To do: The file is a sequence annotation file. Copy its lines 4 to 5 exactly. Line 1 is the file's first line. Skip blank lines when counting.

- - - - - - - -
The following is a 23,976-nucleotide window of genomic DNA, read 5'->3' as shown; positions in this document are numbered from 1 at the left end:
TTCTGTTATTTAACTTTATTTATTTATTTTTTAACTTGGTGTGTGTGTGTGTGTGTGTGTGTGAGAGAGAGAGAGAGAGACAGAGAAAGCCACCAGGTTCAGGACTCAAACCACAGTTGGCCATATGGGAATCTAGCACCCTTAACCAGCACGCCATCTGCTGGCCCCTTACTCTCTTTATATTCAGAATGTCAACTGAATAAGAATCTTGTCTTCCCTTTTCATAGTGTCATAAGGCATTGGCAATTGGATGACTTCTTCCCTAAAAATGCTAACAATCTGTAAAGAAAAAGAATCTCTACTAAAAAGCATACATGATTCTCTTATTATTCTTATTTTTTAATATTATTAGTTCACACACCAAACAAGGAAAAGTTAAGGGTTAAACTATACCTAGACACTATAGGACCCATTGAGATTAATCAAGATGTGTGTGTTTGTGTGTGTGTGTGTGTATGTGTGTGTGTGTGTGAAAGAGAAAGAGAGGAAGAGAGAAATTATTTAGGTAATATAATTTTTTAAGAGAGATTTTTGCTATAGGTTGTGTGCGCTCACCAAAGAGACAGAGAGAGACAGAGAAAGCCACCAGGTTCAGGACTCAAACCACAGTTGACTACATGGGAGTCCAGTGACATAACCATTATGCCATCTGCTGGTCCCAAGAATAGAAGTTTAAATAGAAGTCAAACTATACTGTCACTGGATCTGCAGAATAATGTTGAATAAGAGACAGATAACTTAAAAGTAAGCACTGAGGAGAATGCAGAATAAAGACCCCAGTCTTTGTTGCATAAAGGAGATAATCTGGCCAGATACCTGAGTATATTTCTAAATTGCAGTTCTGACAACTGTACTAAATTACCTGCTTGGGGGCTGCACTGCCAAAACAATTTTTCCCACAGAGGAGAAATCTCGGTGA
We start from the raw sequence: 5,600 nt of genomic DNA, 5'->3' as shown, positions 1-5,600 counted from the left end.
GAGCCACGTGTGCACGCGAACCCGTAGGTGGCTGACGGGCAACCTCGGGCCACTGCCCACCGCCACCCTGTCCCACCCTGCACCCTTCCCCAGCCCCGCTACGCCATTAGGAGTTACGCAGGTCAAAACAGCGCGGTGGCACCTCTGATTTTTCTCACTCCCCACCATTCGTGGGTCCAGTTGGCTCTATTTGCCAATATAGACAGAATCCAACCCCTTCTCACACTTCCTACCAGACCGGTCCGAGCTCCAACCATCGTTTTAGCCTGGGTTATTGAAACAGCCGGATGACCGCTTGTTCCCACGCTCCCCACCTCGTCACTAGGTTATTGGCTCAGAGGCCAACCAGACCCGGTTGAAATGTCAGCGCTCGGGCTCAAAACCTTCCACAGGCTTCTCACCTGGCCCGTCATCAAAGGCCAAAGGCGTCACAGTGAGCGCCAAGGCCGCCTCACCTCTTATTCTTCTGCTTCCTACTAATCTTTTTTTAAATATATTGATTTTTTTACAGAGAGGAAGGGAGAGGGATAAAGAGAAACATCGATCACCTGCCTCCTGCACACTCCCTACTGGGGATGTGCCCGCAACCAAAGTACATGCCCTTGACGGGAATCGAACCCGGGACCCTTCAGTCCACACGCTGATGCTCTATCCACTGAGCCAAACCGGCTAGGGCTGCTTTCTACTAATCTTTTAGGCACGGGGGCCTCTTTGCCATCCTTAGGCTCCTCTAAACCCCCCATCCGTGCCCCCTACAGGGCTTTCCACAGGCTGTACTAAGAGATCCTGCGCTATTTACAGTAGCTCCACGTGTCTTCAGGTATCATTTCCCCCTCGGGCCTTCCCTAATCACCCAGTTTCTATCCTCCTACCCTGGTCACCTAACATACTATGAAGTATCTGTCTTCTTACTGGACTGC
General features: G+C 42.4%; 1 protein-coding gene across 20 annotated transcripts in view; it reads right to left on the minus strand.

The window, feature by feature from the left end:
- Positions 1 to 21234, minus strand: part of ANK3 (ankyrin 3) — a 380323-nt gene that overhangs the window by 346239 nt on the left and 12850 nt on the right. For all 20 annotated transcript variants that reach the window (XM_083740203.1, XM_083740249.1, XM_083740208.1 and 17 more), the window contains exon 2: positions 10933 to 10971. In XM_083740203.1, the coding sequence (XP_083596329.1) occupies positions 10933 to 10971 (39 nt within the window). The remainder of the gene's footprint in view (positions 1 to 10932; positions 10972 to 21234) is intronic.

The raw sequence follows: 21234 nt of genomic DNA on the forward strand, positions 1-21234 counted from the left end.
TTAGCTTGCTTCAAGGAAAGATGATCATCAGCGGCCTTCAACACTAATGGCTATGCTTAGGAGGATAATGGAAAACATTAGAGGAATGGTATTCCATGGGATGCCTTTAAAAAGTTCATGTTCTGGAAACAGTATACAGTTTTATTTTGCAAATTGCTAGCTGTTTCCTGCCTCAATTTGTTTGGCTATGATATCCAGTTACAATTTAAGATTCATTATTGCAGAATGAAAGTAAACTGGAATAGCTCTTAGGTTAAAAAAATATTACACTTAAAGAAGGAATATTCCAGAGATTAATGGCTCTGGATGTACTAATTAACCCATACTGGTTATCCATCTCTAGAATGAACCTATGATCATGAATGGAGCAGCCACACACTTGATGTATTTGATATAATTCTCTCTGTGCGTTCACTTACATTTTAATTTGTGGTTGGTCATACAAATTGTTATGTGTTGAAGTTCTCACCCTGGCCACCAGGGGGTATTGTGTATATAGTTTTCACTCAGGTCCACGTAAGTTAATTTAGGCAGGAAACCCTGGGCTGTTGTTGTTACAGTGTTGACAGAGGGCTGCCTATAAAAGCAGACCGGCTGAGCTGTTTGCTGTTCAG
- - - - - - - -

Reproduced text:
GAGCCACGTGTGCACGCGAACCCGTAGGTGGCTGACGGGCAACCTCGGGCCACTGCCCACCGCCACCCTGTCCCACCCTGCACCCTTCCCCAGCCCCGCTACGCCATTAGGAGTTACGCAGGTCAAAACAGCGCGGTGGCACCTCTGATTTTTCTCACTCCCCACCATTCGTGGGTCCAGTTGGCTCTATTTGCCAATATAGACAGAATCCAACCCCTTCTCACACTTCCTACCAGACCGGTCCGAGCTCCAACCATCGTTTTAGCCTGGGTTATTGAAACAGCCGGATGACCGCTTGTTCCCACGCTCCCCACCTCGTCACTAGGTTATTGGCTCAGAGGCCAACCAGACCCGGTTGAAATGTCAGCGCTCGGGCTCAAAACCTTCCACAGGCTTCTCACCTGGCCCGTCATCAAAGGCCAAAGGCGTCACAGTGAGCGCCAAGGCCGCCTCACCTCTTATTCTTCTGCTTCCTACTAATCTTTTTTTAAATATATTGATTTTTTTACAGAGAGGAAGGGAGAGGGATAAAGAGAAACATCGATCACCTGCCTCCTGCACACTCCCTACTGGGGATGTGCCCGCAACCAAAGTACATGCCCTTGACGGGAATCGAACCCGGGACCCTTCAGTCCACACGCTGATGCTCTATCCACTGAGCCAAACCGGCTAGGGCTGCTTTCTACTAATCTTTTAGGCACGGGGGCCTCTTTGCCATCCTTAGGCTCCTCTAAACCCCCCATCCGTGCCCCCTACAGGGCTTTCCACAGGCTGTACTAAGAGATCCTGCGCTATTTACAGTAGCTCCACGTGTCTTCAGGTATCATTTCCCCCTCGGGCCTTCCCTAATCACCCAGTTTCTATCCTCCTACCCTGGTCACCTAACATACTATGAAGTATCTGTCTTCTTACTGGACTGC
General features: G+C 42.4%; 1 protein-coding gene across 20 annotated transcripts in view; it reads right to left on the minus strand.